Peacekeeping Contributor Profile: Estonia

Tony Lawrence, Research Fellow, International Centre for Defence and Security.

Created March 2017.

Active armed forces[i] Helicopters & fixed-wing transport Defense Budget UN Peacekeepers UN Contribution Breakdown Other Significant Deployments[ii]

Active (2016): 6,400

World Ranking (size): 138

Army: 5,700

Navy: 400

Air: 300

+ Defense League 15,800


Attack helicopters

4 (R-44 Raven II)

Transport helicopters

2 (AN-2 Colt)

Fixed-Wing Transport

2016: $503m

(2.15% of GDP)

2015: $449m

(1.96% of GDP)

2014: $512m

(1.93% of GDP)

2013: $482m

(1.91% of GDP)

World Ranking (size): 85


(2 female)

31 Jan. 2017

Ranking: 81

(15th largest EU contributor)

MINUSMA: 10 troops

UNIFIL: 38 troops

(1 woman)

UNMIK: 1 policewoman

UNTSO: 4 experts

Afghanistan (Resolute Support): 6

Iraq (Inherent Resolve): 10

Kosovo (KFOR): 2

Ukraine (OSCE): 7

Mali (EUTM): 10

Defense Spending / Troop: US$83,833 (compared to global average of approx. US$77,070)[iii]


Part 1: Recent Trends[iv]

After a long absence, Estonia’s contribution to UN peacekeeping has increased considerably since 2015. In addition to the handful of observers Estonia provided to UNTSO continuously since March 1997, it has contributed an infantry platoon to the Finnish/Irish battalion of the UNIFIL mission since May 2015, and a contingent of up to 10 personnel to MINUSMA since September 2013. These are relatively small military deployments by Estonian standards; nonetheless they are the country’s first substantive UN peacekeeping contributions since the mid-1990s, when company-sized units were deployed for single rotations to UNPROFOR and UNIFIL under Danish and Norwegian command. These early experiences of UN peacekeeping, which can be seen in Figure 1 as a spike in contributions in 1996/7, took place in the context of international military support to developing Baltic defense capability following the restoration of the three states’ independence; supervised operational deployments were seen as an essential aspect of the capability development program.

For almost as long as it has been able to deploy military units abroad, Estonia’s clear preference has been to participate in NATO-led operations, coalition operations led by NATO Allies and, to a lesser extent, EU-led operations. It has thus since 1996 sent forces in relatively large numbers to Bosnia and Herzegovina, to Afghanistan and to Iraq, often exceeding 400 individual troops per year in the mid- to late-2000s. Estonia’s security policy attaches great importance to the simple fact of being present and visible in international operations, and thus to being seen not just as a consumer, but also as a provider, of security. The lack of NATO- or US-led operations following the drawdowns from Afghanistan and Iraq was a key factor in persuading the Estonian leadership to seek out opportunities to participate once again in UN peacekeeping. A timely combination of circumstances provided Estonia with the opportunity to take part in UNIFIL, which is currently its largest international military deployment.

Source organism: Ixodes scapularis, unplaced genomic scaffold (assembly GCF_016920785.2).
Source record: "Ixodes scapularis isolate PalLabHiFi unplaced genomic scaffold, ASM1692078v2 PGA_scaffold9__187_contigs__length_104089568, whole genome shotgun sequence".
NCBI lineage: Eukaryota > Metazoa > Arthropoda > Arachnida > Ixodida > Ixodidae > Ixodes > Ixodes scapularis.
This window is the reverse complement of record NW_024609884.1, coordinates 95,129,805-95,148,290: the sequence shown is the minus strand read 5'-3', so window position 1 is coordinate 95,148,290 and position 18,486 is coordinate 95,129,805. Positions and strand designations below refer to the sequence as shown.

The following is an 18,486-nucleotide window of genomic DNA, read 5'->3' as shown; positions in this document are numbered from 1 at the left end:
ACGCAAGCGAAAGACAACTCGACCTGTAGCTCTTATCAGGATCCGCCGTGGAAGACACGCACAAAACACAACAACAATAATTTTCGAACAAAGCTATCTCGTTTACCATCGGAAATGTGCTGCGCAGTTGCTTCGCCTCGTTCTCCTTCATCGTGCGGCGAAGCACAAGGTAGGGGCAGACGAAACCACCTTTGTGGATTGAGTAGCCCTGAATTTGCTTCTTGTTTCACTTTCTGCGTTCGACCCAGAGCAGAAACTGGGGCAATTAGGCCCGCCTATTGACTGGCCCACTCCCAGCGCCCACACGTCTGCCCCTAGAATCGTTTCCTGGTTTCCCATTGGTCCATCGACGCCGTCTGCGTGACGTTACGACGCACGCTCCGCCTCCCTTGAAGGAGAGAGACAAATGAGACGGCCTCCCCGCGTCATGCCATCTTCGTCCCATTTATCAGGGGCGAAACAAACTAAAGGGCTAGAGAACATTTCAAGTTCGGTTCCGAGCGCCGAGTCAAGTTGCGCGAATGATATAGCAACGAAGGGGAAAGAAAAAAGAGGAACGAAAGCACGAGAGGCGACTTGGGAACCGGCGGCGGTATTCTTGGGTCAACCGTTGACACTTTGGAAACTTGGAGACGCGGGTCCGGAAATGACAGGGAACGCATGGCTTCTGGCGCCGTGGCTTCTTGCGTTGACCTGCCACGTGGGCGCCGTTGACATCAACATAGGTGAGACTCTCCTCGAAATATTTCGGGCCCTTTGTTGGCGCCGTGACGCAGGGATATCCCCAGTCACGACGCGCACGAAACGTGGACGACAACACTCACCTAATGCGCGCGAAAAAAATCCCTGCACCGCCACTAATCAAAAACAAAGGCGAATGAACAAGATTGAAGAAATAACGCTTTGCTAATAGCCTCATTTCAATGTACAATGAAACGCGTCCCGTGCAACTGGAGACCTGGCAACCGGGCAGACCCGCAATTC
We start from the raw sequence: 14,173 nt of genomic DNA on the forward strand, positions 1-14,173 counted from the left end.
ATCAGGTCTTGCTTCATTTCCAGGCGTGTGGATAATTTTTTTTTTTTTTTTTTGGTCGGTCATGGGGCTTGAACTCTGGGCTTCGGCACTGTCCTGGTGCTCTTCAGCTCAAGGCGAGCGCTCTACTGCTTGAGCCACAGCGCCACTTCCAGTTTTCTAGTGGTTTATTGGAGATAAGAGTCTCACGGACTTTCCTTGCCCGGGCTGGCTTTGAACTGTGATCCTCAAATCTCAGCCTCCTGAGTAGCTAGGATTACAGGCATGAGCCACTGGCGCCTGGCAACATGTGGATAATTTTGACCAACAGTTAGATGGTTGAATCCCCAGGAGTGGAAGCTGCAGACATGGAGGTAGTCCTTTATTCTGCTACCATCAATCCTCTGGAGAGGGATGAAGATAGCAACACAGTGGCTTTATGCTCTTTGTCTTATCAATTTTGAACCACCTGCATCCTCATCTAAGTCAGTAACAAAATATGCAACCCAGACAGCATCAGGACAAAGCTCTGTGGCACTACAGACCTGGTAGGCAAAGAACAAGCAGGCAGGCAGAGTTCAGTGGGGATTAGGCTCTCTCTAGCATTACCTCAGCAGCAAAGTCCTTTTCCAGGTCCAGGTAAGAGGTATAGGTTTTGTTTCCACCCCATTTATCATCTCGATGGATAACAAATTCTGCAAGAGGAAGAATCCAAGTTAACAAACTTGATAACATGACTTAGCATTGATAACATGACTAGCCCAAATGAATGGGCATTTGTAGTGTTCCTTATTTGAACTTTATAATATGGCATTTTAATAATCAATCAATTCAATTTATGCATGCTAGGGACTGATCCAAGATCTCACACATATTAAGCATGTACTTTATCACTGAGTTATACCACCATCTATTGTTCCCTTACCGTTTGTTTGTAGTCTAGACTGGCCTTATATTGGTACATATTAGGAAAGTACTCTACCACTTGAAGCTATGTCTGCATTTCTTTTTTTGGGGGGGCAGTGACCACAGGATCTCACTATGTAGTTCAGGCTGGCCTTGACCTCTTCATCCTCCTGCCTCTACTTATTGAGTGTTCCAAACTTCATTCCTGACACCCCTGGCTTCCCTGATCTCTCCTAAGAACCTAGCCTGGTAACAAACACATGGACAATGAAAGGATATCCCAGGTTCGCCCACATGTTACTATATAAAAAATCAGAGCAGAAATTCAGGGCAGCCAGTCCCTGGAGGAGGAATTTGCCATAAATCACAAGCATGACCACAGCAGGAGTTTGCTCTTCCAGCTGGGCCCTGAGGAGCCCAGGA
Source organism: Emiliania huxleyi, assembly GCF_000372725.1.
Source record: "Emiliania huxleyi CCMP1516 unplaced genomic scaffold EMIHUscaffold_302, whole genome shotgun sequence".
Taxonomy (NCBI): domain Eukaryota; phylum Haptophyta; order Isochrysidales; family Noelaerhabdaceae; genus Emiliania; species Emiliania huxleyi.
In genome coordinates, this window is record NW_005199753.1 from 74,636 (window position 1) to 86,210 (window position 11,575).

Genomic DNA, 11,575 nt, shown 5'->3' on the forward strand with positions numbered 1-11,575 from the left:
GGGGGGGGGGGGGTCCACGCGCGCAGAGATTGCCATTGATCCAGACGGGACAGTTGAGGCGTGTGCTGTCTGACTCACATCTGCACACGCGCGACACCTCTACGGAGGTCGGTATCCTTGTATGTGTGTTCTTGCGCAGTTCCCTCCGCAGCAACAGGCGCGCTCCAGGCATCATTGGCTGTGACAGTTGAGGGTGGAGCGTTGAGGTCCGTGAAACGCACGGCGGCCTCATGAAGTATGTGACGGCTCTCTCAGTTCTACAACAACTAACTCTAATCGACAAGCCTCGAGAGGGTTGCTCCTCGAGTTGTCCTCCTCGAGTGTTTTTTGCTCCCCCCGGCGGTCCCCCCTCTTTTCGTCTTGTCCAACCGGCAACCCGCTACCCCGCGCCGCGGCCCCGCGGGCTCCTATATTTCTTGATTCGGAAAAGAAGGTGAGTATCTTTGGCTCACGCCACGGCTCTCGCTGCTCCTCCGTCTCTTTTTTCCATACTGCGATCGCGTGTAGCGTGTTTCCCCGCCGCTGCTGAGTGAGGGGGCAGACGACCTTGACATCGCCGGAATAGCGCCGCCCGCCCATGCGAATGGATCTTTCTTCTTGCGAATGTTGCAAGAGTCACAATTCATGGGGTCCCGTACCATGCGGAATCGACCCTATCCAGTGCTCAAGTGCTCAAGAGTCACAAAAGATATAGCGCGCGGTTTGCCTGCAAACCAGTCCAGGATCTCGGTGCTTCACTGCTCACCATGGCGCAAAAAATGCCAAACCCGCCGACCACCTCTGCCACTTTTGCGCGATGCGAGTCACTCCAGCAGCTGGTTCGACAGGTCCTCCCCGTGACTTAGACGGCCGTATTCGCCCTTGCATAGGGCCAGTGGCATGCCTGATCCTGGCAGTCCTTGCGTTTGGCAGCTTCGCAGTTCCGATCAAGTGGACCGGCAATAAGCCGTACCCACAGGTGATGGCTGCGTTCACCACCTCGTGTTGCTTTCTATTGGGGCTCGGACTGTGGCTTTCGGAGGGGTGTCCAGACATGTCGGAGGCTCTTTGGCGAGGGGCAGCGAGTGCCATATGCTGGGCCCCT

Estonia 2017 Graph

Estonia was not present at the 2014 Peacekeeping Leaders’ Summit, but attended the 2015 Summit with the support of the US on the basis of its high per capita contribution to UN operations. However, Estonia was unable to make any further concrete pledges. Moreover, its contribution (mostly to UNIFIL and MINUSMA) had arisen through ad hoc decisions, rather than through any long-term plan to increase its engagement with UN peacekeeping. These reasons would also have prevented Estonia from making any pledges at the 2016 UN Peacekeeping Defense Ministerial in London, which it consequently did not attend.


Part 2: Decision-Making Process

The expectation that the Estonian Defence Forces (EDF) will participate in international missions under the auspices of the UN (and other bodies) is stipulated in the 2011 National Defence Strategy, which states: “In the field of international activities associated with national defence, the Defence Forces shall … participate in operations lead by NATO, the EU, the UN or a coalition of the willing”. The overall provisions governing their participation are set out in the 2016 National Defence Act. The Act requires that international deployments should be mandated by the Riigikogu (Parliament of Estonia). In practice, this is achieved by passing resolutions drafted by the Ministry of Defence and scrutinized by the Riigikogu’s National Defence Committee. The resolutions, each of which specifies the location of the deployment and the maximum number of troops authorized to deploy at any one time, are usually valid for one year.

The small size of Estonia’s ministries and military headquarters means that the government’s deliberations leading to a decision to participate in an international operation and to request a mandate from the Riigikogu are largely informal and can be completed quite rapidly. There is no fixed process leading up to such a decision; each potential operation is handled case-by-case.

Part 3: Rationales for Contributing